Some GSA witnesses readily described what they knew of the meeting, while others initially refused to discuss it or even acknowledge that a meeting had occurred. When we asked for the basis for these initial refusals, some witnesses, including Administrator Murphy, told us they could not comment on meetings they had or did not have with senior White House officials. Murphy also stated that she was told not to answer by GSA's Acting General Counsel, who she said told her that such answers were subject to executive privilege.
In fact, Murphy did meet with the President, John Kelly, White House Counsel Don McGahn, and White House Legislative Affairs Director Marc Short. But when she appeared before Congress, she claimed the decision was made solely in consultation with the FBI and Office of Management and Budget (OMB).
Representative Quigley: Was anyone else at the White House involved with briefing you or to your knowledge did the [P]resident or any of the other officials at the White House consult with any of these other agencies in the decisionmaking process?
Murphy: Well, sir, the FBI was the one who came to me and said that there's – their requirements had changed, they no longer required a campus for 11,000 individuals, they were looking at a campus – they only had a requirement for about 8,300 individuals and based on that they wanted to put the J. Edgar Hoover site back into play. They actually requested that GSA consider renovating the building. In my conversations with GSA and then with the FBI we pushed back and didn't believe that was the right answer. We thought that the renovation of the building wasn't going to address setback issues and further given that it uses something called post-tensioned cabling to support it would, that any hardening we tried to do with the building wouldn't be successful and that would be a long-term project that was – it – put the FBI's initiative at risk. So, GSA then suggested that instead if the requirement was to stay in proximity to the Department of Justice and that location worked and it had the infrastructure in place that GSA proposed instead taking the opportunity to demolish the current FBI headquarters and rebuild on that site something that had (ph) the setbacks, that could do the – couldn't have hardening, that could meet the requirements of the FBI for that new reduced headcount.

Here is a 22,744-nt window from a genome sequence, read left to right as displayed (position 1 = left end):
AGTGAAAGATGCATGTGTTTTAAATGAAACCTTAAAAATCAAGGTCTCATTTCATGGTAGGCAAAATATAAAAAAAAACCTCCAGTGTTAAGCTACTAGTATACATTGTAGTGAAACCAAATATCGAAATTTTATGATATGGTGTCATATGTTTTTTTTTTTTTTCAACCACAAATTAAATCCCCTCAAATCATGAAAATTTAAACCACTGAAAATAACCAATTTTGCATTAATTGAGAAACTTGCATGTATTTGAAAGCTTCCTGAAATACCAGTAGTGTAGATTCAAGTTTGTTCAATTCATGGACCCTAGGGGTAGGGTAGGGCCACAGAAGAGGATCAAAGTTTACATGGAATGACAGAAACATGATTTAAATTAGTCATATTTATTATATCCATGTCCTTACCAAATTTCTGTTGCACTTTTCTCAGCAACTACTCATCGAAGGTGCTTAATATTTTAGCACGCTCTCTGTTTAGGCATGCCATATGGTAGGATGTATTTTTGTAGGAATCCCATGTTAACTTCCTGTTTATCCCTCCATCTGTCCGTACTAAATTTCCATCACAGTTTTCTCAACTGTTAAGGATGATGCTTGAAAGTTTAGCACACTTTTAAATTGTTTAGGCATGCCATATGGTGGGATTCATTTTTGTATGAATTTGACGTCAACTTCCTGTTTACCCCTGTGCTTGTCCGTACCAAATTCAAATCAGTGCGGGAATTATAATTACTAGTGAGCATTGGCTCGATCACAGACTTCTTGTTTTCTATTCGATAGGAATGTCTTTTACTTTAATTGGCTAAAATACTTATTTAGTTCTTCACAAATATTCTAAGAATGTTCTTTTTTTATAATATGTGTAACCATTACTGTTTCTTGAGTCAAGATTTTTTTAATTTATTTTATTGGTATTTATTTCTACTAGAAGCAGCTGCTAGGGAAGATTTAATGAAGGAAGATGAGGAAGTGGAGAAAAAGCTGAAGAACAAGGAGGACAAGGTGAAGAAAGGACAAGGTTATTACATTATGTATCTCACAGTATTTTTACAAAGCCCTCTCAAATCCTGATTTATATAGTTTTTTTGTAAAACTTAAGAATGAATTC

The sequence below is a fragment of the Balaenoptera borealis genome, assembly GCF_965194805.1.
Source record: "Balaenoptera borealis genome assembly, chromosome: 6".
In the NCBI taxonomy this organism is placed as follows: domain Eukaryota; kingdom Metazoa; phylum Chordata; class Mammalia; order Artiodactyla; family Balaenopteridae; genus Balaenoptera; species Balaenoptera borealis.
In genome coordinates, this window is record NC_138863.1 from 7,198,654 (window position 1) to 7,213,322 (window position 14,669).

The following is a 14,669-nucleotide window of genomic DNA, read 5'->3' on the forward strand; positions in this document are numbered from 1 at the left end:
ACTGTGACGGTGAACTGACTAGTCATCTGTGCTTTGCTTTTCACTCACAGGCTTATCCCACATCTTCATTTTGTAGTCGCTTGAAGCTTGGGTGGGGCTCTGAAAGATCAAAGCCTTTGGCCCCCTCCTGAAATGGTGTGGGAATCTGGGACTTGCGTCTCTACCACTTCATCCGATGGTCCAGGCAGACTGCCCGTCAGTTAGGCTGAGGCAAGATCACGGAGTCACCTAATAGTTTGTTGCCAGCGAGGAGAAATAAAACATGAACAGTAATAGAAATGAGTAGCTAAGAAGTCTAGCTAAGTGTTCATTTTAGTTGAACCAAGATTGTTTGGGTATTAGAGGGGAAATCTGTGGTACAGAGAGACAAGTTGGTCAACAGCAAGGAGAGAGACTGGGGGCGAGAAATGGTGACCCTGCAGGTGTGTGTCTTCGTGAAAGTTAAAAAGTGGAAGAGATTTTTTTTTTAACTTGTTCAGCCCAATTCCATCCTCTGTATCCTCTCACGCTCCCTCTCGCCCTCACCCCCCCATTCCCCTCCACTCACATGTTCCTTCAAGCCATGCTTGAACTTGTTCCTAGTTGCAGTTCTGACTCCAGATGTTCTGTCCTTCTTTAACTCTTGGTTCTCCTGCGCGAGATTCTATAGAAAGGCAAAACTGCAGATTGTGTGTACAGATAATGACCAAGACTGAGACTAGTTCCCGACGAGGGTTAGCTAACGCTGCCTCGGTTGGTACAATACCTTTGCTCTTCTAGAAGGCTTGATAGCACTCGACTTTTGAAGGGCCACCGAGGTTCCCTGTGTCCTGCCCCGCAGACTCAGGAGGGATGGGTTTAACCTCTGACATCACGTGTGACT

Let's say that the witness, a graduate of the University of Virginia Law School, lacked candor in her Congressional Testimony. And she's not alone. Here's the commissioner for the GSA's Public Buildings Service, Dan Matthews, and Richard Haley II, assistant director for the FBI's finance division, who are just "unable to answer that question" in response to Senator Van Hollen's repeated queries about White House interference with the FBI building decision.
The Trump Hotel is across the street from the current FBI HQ. Trump will benefit financially from this new plan to… https://t.co/laDi9PSIFC— Chris Van Hollen (@Chris Van Hollen)1519918304.0
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Liz Dye lives in Baltimore with her wonderful husband and a houseful of teenagers. When she isn't being mad about a thing on the internet, she's hiding in plain sight in the carpool line. She's the one wearing yoga pants glaring at her phone.